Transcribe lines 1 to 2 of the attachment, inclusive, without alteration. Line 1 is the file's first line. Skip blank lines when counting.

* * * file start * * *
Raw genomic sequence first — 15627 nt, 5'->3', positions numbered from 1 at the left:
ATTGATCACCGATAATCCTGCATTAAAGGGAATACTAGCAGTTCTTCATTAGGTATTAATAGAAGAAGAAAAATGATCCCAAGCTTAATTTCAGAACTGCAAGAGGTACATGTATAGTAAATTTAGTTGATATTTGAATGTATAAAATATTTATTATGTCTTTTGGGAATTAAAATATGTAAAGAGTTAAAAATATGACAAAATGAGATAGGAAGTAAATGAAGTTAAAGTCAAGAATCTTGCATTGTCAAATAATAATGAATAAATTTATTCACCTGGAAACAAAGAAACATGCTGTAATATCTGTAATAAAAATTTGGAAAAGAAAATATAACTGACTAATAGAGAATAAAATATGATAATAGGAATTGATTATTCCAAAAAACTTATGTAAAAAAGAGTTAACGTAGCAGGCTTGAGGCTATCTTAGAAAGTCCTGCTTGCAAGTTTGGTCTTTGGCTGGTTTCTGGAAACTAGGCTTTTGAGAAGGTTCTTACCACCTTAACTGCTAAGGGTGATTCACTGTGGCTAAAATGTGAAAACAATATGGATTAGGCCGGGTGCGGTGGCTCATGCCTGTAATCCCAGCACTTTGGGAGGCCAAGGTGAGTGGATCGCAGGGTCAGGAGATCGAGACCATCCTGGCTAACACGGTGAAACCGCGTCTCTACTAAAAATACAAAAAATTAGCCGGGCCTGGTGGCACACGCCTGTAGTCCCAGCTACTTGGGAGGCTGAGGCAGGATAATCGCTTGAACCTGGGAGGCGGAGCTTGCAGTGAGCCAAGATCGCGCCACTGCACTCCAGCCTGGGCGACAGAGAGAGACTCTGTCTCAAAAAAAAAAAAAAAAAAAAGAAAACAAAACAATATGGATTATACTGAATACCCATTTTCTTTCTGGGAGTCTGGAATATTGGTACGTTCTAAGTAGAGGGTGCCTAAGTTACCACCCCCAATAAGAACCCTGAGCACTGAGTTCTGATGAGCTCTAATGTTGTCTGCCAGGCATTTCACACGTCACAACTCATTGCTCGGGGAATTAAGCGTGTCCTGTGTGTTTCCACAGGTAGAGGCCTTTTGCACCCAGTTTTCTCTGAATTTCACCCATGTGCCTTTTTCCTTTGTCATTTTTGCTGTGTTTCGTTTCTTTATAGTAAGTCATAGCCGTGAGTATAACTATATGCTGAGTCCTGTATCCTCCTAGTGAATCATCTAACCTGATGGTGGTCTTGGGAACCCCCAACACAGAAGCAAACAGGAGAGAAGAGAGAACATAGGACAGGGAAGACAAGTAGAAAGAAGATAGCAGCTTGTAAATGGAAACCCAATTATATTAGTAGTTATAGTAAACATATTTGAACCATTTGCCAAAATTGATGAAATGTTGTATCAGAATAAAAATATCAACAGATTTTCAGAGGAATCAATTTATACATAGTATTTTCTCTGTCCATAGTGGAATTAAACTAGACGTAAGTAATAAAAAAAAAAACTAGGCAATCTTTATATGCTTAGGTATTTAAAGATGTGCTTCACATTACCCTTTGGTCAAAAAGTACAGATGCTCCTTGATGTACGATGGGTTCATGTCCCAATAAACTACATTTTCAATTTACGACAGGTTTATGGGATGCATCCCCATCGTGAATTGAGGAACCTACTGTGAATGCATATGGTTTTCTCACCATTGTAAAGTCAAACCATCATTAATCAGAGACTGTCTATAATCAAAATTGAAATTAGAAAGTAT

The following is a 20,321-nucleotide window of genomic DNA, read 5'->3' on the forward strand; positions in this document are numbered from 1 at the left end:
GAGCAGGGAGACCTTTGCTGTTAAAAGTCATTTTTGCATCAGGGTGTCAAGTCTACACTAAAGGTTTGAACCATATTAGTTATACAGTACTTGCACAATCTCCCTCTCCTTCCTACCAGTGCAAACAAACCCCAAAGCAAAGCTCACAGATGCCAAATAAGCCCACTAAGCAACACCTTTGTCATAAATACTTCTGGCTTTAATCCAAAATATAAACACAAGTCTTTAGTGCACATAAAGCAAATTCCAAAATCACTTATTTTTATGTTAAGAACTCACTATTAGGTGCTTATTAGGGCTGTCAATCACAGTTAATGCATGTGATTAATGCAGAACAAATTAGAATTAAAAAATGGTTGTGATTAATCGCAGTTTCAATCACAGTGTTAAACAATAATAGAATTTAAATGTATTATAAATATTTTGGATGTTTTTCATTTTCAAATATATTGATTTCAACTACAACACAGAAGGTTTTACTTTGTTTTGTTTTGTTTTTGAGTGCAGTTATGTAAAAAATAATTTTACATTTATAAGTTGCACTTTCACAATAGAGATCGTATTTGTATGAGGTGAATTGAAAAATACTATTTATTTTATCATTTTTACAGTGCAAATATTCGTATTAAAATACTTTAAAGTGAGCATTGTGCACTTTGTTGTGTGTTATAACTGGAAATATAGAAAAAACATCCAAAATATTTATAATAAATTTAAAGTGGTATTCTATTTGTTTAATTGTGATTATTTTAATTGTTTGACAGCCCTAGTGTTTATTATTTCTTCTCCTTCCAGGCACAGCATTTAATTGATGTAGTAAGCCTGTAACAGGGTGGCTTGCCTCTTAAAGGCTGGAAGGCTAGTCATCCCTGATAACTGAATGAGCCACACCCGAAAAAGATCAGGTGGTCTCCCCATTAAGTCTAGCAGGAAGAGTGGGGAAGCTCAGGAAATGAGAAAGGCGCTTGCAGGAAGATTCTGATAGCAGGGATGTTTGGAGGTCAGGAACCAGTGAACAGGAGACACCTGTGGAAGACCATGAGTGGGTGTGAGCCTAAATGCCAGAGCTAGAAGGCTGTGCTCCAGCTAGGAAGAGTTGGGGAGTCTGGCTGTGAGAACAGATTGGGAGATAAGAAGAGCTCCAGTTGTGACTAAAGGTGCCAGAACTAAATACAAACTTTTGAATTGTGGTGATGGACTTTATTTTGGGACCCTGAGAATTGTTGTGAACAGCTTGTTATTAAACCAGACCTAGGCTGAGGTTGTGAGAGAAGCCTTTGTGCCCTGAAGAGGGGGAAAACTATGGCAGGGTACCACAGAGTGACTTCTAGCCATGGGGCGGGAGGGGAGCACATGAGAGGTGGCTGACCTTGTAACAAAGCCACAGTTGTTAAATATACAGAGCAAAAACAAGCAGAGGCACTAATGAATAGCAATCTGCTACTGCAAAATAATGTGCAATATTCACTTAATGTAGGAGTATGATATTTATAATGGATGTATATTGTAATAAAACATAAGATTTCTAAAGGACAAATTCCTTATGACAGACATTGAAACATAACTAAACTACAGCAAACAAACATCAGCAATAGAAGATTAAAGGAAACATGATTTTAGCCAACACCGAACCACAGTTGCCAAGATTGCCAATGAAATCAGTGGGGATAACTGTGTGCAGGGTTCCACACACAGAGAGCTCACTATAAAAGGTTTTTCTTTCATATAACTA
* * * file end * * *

Raw genomic sequence first — 15627 nt, 5'->3', positions numbered from 1 at the left:
ATTGATCACCGATAATCCTGCATTAAAGGGAATACTAGCAGTTCTTCATTAGGTATTAATAGAAGAAGAAAAATGATCCCAAGCTTAATTTCAGAACTGCAAGAGGTACATGTATAGTAAATTTAGTTGATATTTGAATGTATAAAATATTTATTATGTCTTTTGGGAATTAAAATATGTAAAGAGTTAAAAATATGACAAAATGAGATAGGAAGTAAATGAAGTTAAAGTCAAGAATCTTGCATTGTCAAATAATAATGAATAAATTTATTCACCTGGAAACAAAGAAACATGCTGTAATATCTGTAATAAAAATTTGGAAAAGAAAATATAACTGACTAATAGAGAATAAAATATGATAATAGGAATTGATTATTCCAAAAAACTTATGTAAAAAAGAGTTAACGTAGCAGGCTTGAGGCTATCTTAGAAAGTCCTGCTTGCAAGTTTGGTCTTTGGCTGGTTTCTGGAAACTAGGCTTTTGAGAAGGTTCTTACCACCTTAACTGCTAAGGGTGATTCACTGTGGCTAAAATGTGAAAACAATATGGATTAGGCCGGGTGCGGTGGCTCATGCCTGTAATCCCAGCACTTTGGGAGGCCAAGGTGAGTGGATCGCAGGGTCAGGAGATCGAGACCATCCTGGCTAACACGGTGAAACCGCGTCTCTACTAAAAATACAAAAAATTAGCCGGGCCTGGTGGCACACGCCTGTAGTCCCAGCTACTTGGGAGGCTGAGGCAGGATAATCGCTTGAACCTGGGAGGCGGAGCTTGCAGTGAGCCAAGATCGCGCCACTGCACTCCAGCCTGGGCGACAGAGAGAGACTCTGTCTCAAAAAAAAAAAAAAAAAAAAGAAAACAAAACAATATGGATTATACTGAATACCCATTTTCTTTCTGGGAGTCTGGAATATTGGTACGTTCTAAGTAGAGGGTGCCTAAGTTACCACCCCCAATAAGAACCCTGAGCACTGAGTTCTGATGAGCTCTAATGTTGTCTGCCAGGCATTTCACACGTCACAACTCATTGCTCGGGGAATTAAGCGTGTCCTGTGTGTTTCCACAGGTAGAGGCCTTTTGCACCCAGTTTTCTCTGAATTTCACCCATGTGCCTTTTTCCTTTGTCATTTTTGCTGTGTTTCGTTTCTTTATAGTAAGTCATAGCCGTGAGTATAACTATATGCTGAGTCCTGTATCCTCCTAGTGAATCATCTAACCTGATGGTGGTCTTGGGAACCCCCAACACAGAAGCAAACAGGAGAGAAGAGAGAACATAGGACAGGGAAGACAAGTAGAAAGAAGATAGCAGCTTGTAAATGGAAACCCAATTATATTAGTAGTTATAGTAAACATATTTGAACCATTTGCCAAAATTGATGAAATGTTGTATCAGAATAAAAATATCAACAGATTTTCAGAGGAATCAATTTATACATAGTATTTTCTCTGTCCATAGTGGAATTAAACTAGACGTAAGTAATAAAAAAAAAAACTAGGCAATCTTTATATGCTTAGGTATTTAAAGATGTGCTTCACATTACCCTTTGGTCAAAAAGTACAGATGCTCCTTGATGTACGATGGGTTCATGTCCCAATAAACTACATTTTCAATTTACGACAGGTTTATGGGATGCATCCCCATCGTGAATTGAGGAACCTACTGTGAATGCATATGGTTTTCTCACCATTGTAAAGTCAAACCATCATTAATCAGAGACTGTCTATAATCAAAATTGAAATTAGAAAGTAT